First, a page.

Optimizing the Sellar Problem

In the previous tutorials we showed you how to define the Sellar model and run it directly. Now let’s see how we can optimize the Sellar problem to minimize the objective function. Here is the mathematical problem formulation for the Sellar optimization problem:

(1)\[\begin{align} \text{min}: & \ \ \ & x_1^2 + z_2 + y_1 + e^{-y_2} \\ \text{w.r.t.}: & \ \ \ & x_1, z_1, z_2 \\ \text{subject to}: & \ \ \ & \\ & \ \ \ & 3.16 - y_1 <=0 \\ & \ \ \ & y_2 - 24.0 <=0 \end{align}\]

Remember that we built our Sellar model as follows:

import openmdao.api as om


class SellarMDA(om.Group):
    """
    Group containing the Sellar MDA.
    """

    def setup(self):
        cycle = self.add_subsystem('cycle', om.Group(), promotes=['*'])
        cycle.add_subsystem('d1', SellarDis1(), promotes_inputs=['x', 'z', 'y2'],
                            promotes_outputs=['y1'])
        cycle.add_subsystem('d2', SellarDis2(), promotes_inputs=['z', 'y1'],
                            promotes_outputs=['y2'])

        cycle.set_input_defaults('x', 1.0)
        cycle.set_input_defaults('z', np.array([5.0, 2.0]))

        # Nonlinear Block Gauss Seidel is a gradient free solver
        cycle.nonlinear_solver = om.NonlinearBlockGS()

        self.add_subsystem('obj_cmp', om.ExecComp('obj = x**2 + z[1] + y1 + exp(-y2)',
                                                  z=np.array([0.0, 0.0]), x=0.0),
                           promotes=['x', 'z', 'y1', 'y2', 'obj'])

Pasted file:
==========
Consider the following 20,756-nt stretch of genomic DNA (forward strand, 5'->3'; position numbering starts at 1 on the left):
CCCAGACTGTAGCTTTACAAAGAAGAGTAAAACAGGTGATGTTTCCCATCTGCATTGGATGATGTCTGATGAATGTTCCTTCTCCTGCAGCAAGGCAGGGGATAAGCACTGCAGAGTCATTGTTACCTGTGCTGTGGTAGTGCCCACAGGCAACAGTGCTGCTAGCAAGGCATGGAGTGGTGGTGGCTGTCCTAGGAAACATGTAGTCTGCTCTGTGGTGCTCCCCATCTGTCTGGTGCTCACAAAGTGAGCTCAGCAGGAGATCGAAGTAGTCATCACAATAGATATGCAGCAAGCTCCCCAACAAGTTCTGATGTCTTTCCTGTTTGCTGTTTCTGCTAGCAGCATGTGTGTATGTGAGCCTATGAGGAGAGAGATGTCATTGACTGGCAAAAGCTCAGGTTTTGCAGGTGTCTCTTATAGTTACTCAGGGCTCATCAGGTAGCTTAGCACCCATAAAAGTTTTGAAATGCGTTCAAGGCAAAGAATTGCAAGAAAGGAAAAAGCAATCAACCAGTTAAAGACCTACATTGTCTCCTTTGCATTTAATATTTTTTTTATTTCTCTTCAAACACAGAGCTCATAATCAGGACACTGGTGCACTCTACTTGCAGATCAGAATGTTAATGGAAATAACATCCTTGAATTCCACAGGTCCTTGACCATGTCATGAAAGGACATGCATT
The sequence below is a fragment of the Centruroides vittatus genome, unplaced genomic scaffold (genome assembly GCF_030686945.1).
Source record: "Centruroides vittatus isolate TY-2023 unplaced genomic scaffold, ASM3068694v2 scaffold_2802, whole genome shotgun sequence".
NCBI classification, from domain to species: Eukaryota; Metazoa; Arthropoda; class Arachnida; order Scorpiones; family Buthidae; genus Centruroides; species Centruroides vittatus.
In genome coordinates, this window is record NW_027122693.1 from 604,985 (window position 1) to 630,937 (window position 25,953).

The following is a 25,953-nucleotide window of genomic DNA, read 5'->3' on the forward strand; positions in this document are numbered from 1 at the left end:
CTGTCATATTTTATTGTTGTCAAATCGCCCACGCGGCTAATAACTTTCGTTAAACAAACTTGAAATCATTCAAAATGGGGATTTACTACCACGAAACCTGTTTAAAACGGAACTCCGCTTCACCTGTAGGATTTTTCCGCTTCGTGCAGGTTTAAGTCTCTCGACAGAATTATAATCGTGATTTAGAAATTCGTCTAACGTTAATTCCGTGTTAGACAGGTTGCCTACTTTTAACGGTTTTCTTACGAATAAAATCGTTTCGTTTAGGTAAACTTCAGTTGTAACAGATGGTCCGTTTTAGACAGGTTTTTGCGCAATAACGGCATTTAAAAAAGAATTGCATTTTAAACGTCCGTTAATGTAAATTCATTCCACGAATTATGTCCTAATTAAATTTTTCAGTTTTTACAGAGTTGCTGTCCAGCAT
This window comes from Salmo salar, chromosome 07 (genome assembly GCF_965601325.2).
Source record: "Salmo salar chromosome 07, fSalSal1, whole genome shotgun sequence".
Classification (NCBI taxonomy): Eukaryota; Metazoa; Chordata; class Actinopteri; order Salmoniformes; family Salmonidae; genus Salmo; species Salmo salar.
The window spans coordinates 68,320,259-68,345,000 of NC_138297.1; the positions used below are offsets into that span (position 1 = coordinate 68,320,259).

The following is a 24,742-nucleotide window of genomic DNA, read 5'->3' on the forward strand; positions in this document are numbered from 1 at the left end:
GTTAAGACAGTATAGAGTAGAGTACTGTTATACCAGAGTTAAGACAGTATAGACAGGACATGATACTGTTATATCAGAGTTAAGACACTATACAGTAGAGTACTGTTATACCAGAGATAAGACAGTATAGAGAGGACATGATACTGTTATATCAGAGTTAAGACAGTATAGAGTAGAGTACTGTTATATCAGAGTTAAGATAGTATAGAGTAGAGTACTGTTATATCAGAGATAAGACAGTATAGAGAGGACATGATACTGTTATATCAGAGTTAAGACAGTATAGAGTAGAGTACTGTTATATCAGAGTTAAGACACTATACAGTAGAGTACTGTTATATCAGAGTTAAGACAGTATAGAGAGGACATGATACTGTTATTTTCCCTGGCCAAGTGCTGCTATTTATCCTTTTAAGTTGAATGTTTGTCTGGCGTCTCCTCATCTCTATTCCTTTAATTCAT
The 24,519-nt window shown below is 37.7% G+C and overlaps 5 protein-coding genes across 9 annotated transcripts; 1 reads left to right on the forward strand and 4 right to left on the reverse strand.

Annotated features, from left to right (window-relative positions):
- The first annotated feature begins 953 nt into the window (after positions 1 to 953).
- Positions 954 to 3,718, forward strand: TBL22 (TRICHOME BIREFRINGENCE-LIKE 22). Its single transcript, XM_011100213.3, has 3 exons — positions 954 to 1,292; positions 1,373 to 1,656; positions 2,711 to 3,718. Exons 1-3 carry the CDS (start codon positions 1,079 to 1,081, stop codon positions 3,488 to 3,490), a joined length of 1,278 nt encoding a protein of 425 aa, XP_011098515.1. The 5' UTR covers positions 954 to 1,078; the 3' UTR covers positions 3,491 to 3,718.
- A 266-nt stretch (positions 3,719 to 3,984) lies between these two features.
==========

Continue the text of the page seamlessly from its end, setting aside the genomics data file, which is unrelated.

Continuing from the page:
self.add_subsystem('con_cmp1', om.ExecComp('con1 = 3.16 - y1'), promotes=['con1', 'y1'])
        self.add_subsystem('con_cmp2', om.ExecComp('con2 = y2 - 24.0'), promotes=['con2', 'y2'])

All the variables we need to set up the optimization are there. So now we just need the run script to execute the optimization.

import openmdao.api as om
from openmdao.test_suite.components.sellar_feature import SellarMDA

prob = om.Problem()
prob.model = SellarMDA()

prob.driver = om.ScipyOptimizeDriver()
prob.driver.options['optimizer'] = 'SLSQP'
# prob.driver.options['maxiter'] = 100
prob.driver.options['tol'] = 1e-8

prob.model.add_design_var('x', lower=0, upper=10)
prob.model.add_design_var('z', lower=0, upper=10)
prob.model.add_objective('obj')
prob.model.add_constraint('con1', upper=0)
prob.model.add_constraint('con2', upper=0)

# Ask OpenMDAO to finite-difference across the model to compute the gradients for the optimizer
prob.model.approx_totals()

prob.setup()
prob.set_solver_print(level=0)

prob.run_driver()

print('minimum found at')
print(prob.get_val('x')[0])
print(prob.get_val('z'))

print('minumum objective')
print(prob.get_val('obj')[0])
Optimization terminated successfully.    (Exit mode 0)
            Current function value: 3.183393951729169
            Iterations: 6
            Function evaluations: 6
            Gradient evaluations: 6
Optimization Complete
-----------------------------------
minimum found at
0.0
[1.97763888e+00 8.83056605e-15]
minumum objective
3.183393951729169

Controlling the Solver Print Output

Notice the call to prob.set_solver_print(), which sets the solver output to level 0. This is the semi-quiet setting where you will only be notified if the solver failed to converge. There are lots of ways to configure the solver print output in your model to suit your needs.

Approximate the total derivatives with finite difference

In this case we’re using the SLSQP algorithm, which is a gradient-based optimization approach. Up to this point, none of our components have provided any analytic derivatives, so we’ll just finite difference across the whole model to approximate the derivatives. This is accomplished by this line of code:

prob.model.approx_totals()

Note

We’re using finite difference here for simplicity, but for larger models, finite differencing results in a high computational cost, and can have limited accuracy. It’s much better to use analytic derivatives with your models. You can learn more about that in the Advanced User Guide.